Automotive industry races to address cyber security risks

TOKYO — As automakers rapidly adopt connected and automated technologies, the race is on to protect these vehicles from cyberattacks and computer viruses.

Toyota Motor aims to install connected technologies by 2020 in all its noncommercial vehicles for sale in Japan and the U.S., starting with the new Corolla hatchback and Crown sedan launched in June. With these technologies, vehicles can “communicate” with drivers, theoretically making driving safer and more efficient.

In the U.S., Subaru too announced its vision to make connected car services available in more than 80% of new vehicles sold in Japan, the U.S. and Canada by 2022. Tokyo-based market research specialist Fuji Keizai estimates that more than 100 million connected cars will be on the roads by 2035, accounting for 96.3% of all vehicles sold that year.

Yet, their vulnerability to cyberattacks is prompting companies, from suppliers to insurers, to develop protective solutions. Some jurisdictions and industry groups are also preparing guidelines for the market, which are hoped will draw more players into the market.

In 2015, two researchers succeeded in remotely turning off a Jeep Cherokee engine while it was being driven, which resulted in Fiat Chrysler Automobiles recalling 1.4 million such vehicles in the U.S.

Cars made by Toyota, Ford Motor and Tesla are among those being tested by hackers in organized experiments. Hackers were able to send commands to the vehicles’ network to control braking and accelerating, potentially take over keys and certificates, wiretap networks, and even overwrite commands from drivers.

Toyota ‘s new Crown enables drivers to check the route and time required for the journey using a smatphone app. (Photo by Koji Uema)
Auto parts and audiovisual products maker Harman International, an American subsidiary of Samsung, is working with carmakers to create software to block such attacks. It hopes to see its automotive cybersecurity software adopted in some vehicles in the U.S. and Europe by the end of this year.

The software protects these vehicles by putting up shields to ward off attacks via Wi-Fi, Bluetooth, intervehicle networks and other entry points that hackers can penetrate. Its technology detects electrical signals in these networks, with a special algorithm that disables the ability of automobiles to react to false commands. The company also provides automakers with cybersecurity analysis.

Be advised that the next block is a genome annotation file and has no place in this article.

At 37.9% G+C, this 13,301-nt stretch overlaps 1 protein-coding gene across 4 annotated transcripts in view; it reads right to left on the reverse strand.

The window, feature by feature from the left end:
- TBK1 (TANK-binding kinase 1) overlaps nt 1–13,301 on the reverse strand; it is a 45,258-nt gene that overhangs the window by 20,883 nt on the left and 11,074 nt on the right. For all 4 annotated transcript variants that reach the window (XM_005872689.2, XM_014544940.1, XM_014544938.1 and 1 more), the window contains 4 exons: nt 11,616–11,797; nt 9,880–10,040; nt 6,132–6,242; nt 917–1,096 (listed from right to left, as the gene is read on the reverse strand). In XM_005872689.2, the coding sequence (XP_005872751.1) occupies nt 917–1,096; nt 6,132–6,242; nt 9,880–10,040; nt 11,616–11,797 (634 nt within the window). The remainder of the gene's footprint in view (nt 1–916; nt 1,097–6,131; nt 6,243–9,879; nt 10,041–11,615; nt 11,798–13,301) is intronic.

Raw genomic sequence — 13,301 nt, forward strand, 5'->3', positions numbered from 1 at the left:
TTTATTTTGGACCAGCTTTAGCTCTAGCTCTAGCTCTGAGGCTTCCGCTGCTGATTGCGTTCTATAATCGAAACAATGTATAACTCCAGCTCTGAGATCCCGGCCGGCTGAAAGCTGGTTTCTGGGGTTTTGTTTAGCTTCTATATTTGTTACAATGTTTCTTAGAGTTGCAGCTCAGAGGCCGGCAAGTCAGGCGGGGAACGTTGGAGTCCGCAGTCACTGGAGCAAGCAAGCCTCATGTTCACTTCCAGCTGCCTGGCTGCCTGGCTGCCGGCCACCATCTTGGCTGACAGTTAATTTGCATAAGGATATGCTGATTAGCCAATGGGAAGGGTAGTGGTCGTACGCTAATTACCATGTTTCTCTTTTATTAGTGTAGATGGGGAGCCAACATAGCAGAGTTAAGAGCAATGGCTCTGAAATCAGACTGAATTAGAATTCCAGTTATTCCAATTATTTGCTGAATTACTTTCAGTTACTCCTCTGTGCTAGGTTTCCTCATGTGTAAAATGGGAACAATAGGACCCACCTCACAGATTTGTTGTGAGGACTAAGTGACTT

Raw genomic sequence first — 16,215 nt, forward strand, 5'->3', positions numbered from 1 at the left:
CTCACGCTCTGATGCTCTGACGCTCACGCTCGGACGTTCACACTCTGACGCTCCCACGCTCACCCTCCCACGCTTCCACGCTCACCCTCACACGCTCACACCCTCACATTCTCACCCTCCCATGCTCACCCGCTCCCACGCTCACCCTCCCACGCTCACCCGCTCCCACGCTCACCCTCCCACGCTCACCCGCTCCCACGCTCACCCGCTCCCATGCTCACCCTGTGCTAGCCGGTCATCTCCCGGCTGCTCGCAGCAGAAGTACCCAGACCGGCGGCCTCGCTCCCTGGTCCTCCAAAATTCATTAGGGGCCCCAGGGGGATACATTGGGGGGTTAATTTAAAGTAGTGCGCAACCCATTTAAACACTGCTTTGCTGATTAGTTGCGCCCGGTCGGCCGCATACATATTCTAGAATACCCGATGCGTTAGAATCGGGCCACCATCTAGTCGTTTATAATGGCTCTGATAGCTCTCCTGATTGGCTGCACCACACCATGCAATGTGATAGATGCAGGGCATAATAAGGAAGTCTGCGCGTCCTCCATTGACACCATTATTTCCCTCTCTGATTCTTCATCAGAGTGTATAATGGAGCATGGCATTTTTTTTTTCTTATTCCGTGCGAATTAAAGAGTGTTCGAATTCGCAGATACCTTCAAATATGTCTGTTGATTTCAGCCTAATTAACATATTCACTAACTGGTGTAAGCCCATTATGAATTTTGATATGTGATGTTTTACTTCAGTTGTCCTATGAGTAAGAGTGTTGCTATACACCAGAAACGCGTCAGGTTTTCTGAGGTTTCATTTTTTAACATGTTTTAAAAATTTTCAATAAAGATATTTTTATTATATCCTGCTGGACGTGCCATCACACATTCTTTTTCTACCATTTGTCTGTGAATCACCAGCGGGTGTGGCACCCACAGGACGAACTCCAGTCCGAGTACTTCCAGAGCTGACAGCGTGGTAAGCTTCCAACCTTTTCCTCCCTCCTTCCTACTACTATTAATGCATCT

Asaf Atzmon, Harman senior director of business development and marketing for automotive cybersecurity, said, “[The software] is capable of selecting valuable information to be sent from vehicles needed to update algorithms.”

In March, Harman announced a two-year collaboration with France’s Groupe PSA on cybersecurity solutions, including consulting and preproduction work, to establish next-generation security services.

Other parts suppliers have also been investing in cybersecurity startups focused on connected cars. Japan’s Denso invested in U.S.-based automotive security companies DellfFer and ActiveScaler earlier this year. Germany-based Continental acquired Israeli startup Argus Cyber Security.

Insurance companies, too, are getting in on the act. Tokio Marine & Nichido Fire Insurance agreed in April to work on research in the area with White Motion, a joint venture between Japanese autoparts maker Calsonic Kansei and French cybersecurity company Quarkslab. It hopes to be able to come up with standards for insurance payouts as a result of cybersecurity breaches by 2019.

“We first need to collect know-how on evaluating potential cyber threats,” said Daisuke Kyogaku, deputy head of research and development manager at Tokio Marine. Deputy Manager Keisuke Okumura pointed to a new revenue source: “New protection services from cyberattacks may create another chance of profits.”

The key to the development of this new industry is determining who is ultimately responsible for accidents. Research has shown that hackers can plant a virus in the car’s black box that can erase any evidence of attacks.

“There is currently no international rule but each jurisdiction is discussing its own guidelines,” said Nobuhito Massimiliano Abe at A.T. Kearney, a management consultancy.

The U.S. is among the leaders in setting frameworks. Its Self Drive Act of 2017 requires motor vehicle manufacturers to form cybersecurity and privacy plans. They are also expected to follow best-practice guidelines drawn up by organizations including the National Highway Traffic Safety Administration and the Society of Automotive Engineers.

Asian countries are developing their own frameworks as well. Singapore updated its Computer Misuse and Cybersecurity Act last year to address the growing threat of cybercrime. Japan’s cybersecurity basic act encourages the industry to use appropriate data security measures concerning external communications. Dubai plans to release its own set of security standards for autonomous vehicles, based on analysis of the cyberthreats facing them.

The International Organization for Standardization is developing standards for road vehicles and cybersecurity engineering. This is expected to speed up the establishment of an international framework for security, enhancing the development and sales of next-generation cars.

However, risk consultant Woody Epstein said, “It is impossible to fully prove the accuracy of the program of autonomous cars or its complete protection from any measure of attacks.”

He said that civil laws must be established to require that “the vendor and independent parties must place all of the diagnostic information they find into the public domain when a technological failure inflicts damage,” in order to lower the future risks to society and to introduce a measure of transparency.

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